Of course, some projects don't easily lend themselves to my leap-frog mode.  It would be foolish, for example, to buy food for an event before determining likely attendance.  Or to order flooring for a room whose dimensions have not been drawn.  Sometimes, first things have to come first.  And here the reverse calendar can be valuable, provided one doesn't use it to heighten anxiety.  At present, the runaway train of my reflexive perfectionism requires some curbing before I can derive real benefit from its use.

Now worrying, that is something I am very good at--though Fiore tells us, essentially, that there is worrying, and worrying productively.   It seems to me that he is distinguishing stewing from problem-solving.  And though I am fairly adept at problem-solving, I wish I could say that more of my ruminating graduated to that level.

According to Fiore, the work of worrying involves asking ourselves these six questions when fear of failure or the fear of being imperfect stop our progress:
  1. What is the worst that could happen?
  2. What would I do if the worst really happened?
  3. How would I lessen the pain and get on with as much happiness as possible if the worst did occur?
  4. What alternatives would I have?
  5. What can I do now to lessen the probability of this dreaded event occurring?
  6. Is there anything I can do now to increase my chances of achieving my goal?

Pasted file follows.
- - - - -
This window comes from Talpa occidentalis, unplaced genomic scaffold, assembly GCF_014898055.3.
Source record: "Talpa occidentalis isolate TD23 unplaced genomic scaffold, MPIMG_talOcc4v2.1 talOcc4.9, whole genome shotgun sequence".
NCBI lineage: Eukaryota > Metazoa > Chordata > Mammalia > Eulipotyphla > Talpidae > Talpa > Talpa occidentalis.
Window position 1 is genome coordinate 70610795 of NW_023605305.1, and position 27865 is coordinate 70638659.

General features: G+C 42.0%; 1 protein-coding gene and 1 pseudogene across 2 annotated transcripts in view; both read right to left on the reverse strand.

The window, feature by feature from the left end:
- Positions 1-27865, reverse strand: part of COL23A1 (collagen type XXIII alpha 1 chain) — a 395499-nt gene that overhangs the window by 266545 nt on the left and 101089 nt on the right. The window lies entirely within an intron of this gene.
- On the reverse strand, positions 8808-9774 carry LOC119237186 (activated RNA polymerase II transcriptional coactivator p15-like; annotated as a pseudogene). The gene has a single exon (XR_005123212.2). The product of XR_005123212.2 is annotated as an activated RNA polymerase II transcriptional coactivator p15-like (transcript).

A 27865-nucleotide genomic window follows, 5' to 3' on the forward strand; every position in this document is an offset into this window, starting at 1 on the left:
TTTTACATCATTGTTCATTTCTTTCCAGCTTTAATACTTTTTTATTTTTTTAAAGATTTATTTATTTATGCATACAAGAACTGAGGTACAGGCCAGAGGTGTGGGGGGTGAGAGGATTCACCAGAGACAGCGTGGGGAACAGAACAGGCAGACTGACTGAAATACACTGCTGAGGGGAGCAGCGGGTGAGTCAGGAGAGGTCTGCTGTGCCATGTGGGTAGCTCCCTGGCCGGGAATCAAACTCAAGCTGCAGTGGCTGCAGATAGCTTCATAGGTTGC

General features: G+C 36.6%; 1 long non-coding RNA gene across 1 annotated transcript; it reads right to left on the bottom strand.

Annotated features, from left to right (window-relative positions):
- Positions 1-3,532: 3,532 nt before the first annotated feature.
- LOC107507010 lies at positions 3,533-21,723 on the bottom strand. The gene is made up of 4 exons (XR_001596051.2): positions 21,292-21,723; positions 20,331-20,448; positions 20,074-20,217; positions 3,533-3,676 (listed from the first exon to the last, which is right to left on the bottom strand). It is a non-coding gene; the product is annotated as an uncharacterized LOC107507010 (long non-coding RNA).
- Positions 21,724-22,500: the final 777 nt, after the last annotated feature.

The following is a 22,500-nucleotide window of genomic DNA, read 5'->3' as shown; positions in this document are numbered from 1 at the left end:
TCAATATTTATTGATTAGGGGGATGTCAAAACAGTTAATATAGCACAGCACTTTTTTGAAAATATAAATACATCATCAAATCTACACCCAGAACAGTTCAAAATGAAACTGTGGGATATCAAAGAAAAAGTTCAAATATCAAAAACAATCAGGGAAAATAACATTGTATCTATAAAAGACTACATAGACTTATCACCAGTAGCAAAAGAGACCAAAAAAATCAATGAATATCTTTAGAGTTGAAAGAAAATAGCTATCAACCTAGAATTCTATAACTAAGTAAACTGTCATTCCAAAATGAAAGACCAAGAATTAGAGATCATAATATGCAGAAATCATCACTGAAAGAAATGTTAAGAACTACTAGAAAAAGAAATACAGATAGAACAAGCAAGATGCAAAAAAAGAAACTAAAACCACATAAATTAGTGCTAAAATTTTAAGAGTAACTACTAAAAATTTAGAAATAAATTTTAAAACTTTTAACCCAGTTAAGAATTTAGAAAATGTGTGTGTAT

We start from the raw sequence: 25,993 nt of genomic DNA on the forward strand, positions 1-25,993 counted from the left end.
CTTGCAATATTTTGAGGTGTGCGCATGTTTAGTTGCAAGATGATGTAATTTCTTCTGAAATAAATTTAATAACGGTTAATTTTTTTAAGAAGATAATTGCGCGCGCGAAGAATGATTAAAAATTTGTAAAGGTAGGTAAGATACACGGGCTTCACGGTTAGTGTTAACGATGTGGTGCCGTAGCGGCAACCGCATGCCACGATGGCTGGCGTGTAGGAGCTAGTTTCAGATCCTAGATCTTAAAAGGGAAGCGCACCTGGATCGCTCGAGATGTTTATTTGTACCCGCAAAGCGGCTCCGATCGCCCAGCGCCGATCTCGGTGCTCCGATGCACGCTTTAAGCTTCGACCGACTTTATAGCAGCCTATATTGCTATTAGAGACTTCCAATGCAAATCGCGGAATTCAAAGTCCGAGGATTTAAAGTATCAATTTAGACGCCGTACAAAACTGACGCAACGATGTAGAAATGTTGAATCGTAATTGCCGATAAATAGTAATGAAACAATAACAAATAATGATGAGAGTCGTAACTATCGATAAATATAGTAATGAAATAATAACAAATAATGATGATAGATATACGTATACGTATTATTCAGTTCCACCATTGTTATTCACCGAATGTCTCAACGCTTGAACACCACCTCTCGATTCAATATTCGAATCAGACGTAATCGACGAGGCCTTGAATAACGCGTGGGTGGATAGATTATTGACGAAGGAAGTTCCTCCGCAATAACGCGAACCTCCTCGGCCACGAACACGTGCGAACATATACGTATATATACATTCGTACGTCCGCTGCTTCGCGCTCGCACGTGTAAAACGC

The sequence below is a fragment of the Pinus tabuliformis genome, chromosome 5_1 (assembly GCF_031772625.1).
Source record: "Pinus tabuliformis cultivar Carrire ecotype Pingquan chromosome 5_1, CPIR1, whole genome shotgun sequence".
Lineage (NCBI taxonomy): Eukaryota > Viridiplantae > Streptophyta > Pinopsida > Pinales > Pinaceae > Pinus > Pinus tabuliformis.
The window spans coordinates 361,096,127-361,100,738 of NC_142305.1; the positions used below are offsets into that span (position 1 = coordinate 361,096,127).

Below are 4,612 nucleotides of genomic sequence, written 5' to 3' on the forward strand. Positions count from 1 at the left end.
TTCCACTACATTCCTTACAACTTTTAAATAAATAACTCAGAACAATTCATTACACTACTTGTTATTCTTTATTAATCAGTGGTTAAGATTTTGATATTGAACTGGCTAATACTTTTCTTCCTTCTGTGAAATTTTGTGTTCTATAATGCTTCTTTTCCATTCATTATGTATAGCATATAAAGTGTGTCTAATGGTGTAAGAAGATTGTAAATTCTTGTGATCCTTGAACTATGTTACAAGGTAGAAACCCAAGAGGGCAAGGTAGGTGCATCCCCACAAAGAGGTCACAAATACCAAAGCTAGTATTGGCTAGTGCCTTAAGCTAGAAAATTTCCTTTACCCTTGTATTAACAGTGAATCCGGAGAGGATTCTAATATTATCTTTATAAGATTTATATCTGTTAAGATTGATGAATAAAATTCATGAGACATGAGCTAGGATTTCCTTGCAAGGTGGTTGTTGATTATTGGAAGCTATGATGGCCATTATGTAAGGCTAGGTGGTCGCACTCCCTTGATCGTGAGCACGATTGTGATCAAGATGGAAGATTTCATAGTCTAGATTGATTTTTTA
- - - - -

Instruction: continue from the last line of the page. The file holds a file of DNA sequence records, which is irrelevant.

In putting worry to work for us, we domesticate failure and diminish our attachment to the goal of perfection.  The resulting increase in self-confidence allows us to get to work; paradoxically, to improve the performance we are so worried about; and to be prepared whatever the eventual outcome.

In presenting Tool #3, persistent starting, Fiore encourages us to anticipate the negative statements and attitudes that "creep into" our minds and prevent us from finishing the work we've started.  He gives the following examples, and advises that we "prepare challenges" to each, in order to limit their influence on our thought processes and on our productivity.

  1. "I need to do more preparation before I can start." 
  2. "At this rate I'll never finish."
  3. "I should have started earlier."
  4. "There's only more work after this."
  5. "It's not working."
  6. "I only need a little more time."
I have had more than my share of experience getting caught in these and other completion-hobbling mind-traps, and can attest to their power to stop us in our tracks if left unchecked.  

In concluding this section, Dr. Fiore admonishes us to "Keep on starting, and finishing will take care of itself."  Good advice, to my mind.